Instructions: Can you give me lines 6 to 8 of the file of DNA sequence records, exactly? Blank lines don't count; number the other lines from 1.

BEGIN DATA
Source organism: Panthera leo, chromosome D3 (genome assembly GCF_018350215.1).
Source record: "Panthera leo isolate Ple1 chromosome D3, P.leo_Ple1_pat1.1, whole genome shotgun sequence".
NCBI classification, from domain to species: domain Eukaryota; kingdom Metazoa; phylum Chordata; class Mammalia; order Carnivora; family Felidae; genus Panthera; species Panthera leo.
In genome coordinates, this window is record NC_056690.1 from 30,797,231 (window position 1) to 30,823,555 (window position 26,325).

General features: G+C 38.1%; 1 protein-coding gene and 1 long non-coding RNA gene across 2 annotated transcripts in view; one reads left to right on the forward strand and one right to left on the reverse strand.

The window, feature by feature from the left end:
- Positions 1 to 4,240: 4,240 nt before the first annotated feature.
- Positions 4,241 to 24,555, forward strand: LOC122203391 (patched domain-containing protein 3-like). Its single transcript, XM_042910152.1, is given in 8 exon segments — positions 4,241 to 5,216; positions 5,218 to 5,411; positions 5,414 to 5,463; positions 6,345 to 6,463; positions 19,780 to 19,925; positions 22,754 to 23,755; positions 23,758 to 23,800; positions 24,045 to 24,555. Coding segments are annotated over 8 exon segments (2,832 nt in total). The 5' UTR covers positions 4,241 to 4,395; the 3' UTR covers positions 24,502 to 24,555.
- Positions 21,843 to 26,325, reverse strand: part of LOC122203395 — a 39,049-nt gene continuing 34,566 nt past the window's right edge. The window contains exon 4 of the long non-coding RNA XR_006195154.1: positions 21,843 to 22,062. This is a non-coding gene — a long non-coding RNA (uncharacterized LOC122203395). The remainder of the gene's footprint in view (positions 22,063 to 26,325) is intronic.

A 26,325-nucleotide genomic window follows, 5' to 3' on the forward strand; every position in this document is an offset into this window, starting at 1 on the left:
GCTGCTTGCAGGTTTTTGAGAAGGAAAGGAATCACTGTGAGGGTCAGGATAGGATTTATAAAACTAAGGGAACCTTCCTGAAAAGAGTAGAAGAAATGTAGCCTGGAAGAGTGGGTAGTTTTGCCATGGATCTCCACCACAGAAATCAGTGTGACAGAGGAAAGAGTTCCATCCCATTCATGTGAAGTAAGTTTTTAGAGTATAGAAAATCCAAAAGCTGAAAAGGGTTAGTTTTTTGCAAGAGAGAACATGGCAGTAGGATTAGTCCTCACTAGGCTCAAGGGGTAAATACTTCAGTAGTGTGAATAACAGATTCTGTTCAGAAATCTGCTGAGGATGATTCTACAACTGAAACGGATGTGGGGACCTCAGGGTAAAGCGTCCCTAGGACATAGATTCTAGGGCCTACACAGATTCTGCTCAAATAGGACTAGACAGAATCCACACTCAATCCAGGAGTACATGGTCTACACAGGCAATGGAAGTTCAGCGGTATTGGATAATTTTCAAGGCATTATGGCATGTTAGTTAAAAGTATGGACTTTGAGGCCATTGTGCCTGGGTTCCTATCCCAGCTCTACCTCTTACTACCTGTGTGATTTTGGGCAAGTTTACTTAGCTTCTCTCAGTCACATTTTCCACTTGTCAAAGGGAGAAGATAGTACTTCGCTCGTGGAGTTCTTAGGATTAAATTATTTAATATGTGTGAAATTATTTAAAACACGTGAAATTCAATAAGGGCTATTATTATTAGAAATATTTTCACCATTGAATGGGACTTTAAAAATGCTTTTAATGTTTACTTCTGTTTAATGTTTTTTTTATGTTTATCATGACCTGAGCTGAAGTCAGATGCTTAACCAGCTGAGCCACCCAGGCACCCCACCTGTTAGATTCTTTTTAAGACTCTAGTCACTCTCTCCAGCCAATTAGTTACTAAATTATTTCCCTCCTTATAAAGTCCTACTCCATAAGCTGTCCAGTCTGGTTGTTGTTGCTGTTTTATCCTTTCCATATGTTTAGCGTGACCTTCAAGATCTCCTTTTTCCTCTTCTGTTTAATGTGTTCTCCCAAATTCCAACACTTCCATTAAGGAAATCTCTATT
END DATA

The window, feature by feature from the left end:
- Positions 1 to 4,240: 4,240 nt before the first annotated feature.
- Positions 4,241 to 24,555, forward strand: LOC122203391 (patched domain-containing protein 3-like). Its single transcript, XM_042910152.1, is given in 8 exon segments — positions 4,241 to 5,216; positions 5,218 to 5,411; positions 5,414 to 5,463; positions 6,345 to 6,463; positions 19,780 to 19,925; positions 22,754 to 23,755; positions 23,758 to 23,800; positions 24,045 to 24,555. Coding segments are annotated over 8 exon segments (2,832 nt in total). The 5' UTR covers positions 4,241 to 4,395; the 3' UTR covers positions 24,502 to 24,555.